electronics

IN THE NEWS: Your Baby Monitor Can Be Hacked

by Samantha on August 1, 2015

Who's listening to your baby? Parents urged to take precautions with monitor technology

 

monitor

Who’s listening to your baby?

Are you safe? Is your baby safe?

The intersection of technology and parenting continues to expand as we increasingly rely on digital tools to make our roles as parents easier. We use tech more than ever to live our daily lives, from watching our babies to entertaining them; from reading to our kids to monitoring them (texting and cell phones). It all seems great, right? Granted, the convenience provided by technology can’t be denied, but there is a dark side to its usage as well.

As hacking becomes more commonplace in our daily lives, the instances of our digital tools being compromised will also increase. We’ve seen a rise of incidents where personal information has been hacked via email, cell phones and cloud accounts, but did anyone really anticipate that baby monitors would be a target too?

It’s scary to think that our most precious assets could be open to being spied on, secretly viewed, spoken to by strangers, or worse.

I recently provided my thoughts on this disturbing trend in an interview on Global News. You can watch the full segment below. There are also some simple tips that parents can follow to make sure that their babies remain safe and secure.

What you do to avoid hacking via baby monitors or similar devices:

1) Educate Yourself - Make sure that you fully understand the technology that you’re using, especially in their children’s rooms.

2) Err on the Side of Caution - When in doubt, don’t. If you have any concerns or misgivings about the technology behind any particular device, don’t use it until you are sure about it’s security, or chose another option altogether.

3) Choose a Secure Password - Don’t make the password for your device too easy. Remember to use a login that is not easily-guessed, that is changed frequently, and that includes a non-sensical string of letters (both upper and lower case) and numbers. For more information on how to choose a secure password, visit this page: How to Create a Secure Password.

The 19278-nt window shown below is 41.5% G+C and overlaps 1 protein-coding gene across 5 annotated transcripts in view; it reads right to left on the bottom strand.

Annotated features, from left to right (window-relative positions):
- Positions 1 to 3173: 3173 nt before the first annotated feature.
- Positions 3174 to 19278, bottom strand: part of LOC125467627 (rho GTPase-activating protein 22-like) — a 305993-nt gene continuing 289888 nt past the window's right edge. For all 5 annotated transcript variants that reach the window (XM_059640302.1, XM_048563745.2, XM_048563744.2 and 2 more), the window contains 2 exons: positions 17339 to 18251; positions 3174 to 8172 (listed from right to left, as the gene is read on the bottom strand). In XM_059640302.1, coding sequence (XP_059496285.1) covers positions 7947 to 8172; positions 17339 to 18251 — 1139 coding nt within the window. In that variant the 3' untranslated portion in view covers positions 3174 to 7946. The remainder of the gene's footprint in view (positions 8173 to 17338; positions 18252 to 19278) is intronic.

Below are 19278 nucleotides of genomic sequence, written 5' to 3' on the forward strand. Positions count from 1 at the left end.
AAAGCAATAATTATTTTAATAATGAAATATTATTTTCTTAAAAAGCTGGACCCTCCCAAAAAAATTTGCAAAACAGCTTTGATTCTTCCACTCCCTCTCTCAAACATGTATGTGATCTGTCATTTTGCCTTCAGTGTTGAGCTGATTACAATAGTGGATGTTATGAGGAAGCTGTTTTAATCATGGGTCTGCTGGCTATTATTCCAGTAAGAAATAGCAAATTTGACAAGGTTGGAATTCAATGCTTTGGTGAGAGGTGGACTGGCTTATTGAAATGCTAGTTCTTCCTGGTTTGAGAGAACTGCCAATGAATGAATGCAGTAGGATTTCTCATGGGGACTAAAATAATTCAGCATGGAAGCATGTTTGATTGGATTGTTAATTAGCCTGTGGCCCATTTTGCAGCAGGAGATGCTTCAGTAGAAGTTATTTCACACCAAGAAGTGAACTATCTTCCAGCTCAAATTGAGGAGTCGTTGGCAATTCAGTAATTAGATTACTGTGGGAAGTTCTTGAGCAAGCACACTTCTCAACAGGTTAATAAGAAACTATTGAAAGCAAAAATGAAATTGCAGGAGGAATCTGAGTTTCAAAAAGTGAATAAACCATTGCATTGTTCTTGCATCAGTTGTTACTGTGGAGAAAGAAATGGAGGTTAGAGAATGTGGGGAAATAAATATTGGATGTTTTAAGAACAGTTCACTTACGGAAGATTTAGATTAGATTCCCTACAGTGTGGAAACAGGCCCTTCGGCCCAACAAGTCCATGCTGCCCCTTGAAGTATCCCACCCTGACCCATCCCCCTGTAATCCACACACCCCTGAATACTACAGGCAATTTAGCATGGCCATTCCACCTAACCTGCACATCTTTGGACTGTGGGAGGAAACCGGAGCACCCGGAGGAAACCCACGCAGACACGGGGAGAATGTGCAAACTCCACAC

4) Limit the Use of Devices - The less amount of devices used to monitor our kids, the less likely hackers will be able to successfully gain access where they don’t belong.

Global News Segment - Baby Monitor Hacked!


 

What other tips do you have for parents who are concerned about being hacked? Leave me your thoughts in the comments section below.

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We can’t live without it.

Technology is here to stay.

We love our iPads, iPhones, Android and other tablet devices. Texting is part of our everyday lives. We crave the Internet and feel disconnected whenever we’re away from the comfort of our virtual world. It’s clear that technology is here to stay and digital technology specifically is part and parcel of most of our lives, in one way or another.

This is particularly the case in the lives of our children. Kids today are so comfortable and so entrenched in the digital world that it’s hard for them to imagine a life without the technology that they’ve come to know and love. Between video and online games for younger kids to texting, YouTube, Twitter and Facebook for older kids (often to the chagrin of their parents), there’s no way around it.

Tech is where it’s at. Imagine a world without Google. Mention this concept to a tween or teen and watch their eyes bug out in horror. Try telling your six-year-old that they’re cut off from using your iPad and you may experience a meltdown of monumental proportions.

The fact is that technology has permeated our kids lives in such a way that the thought of living without it is almost impossible to fathom.

But to what end?

As much as we love our gadgets and the Internet, one has to question the effect that both have had on our kids. While there’s no disputing the fact that digital technology has advanced our culture in so many ways, one has to wonder about its negative effects as well. Our kids accept technology as part of life, but as with everything, there are good and bad aspects to be considered.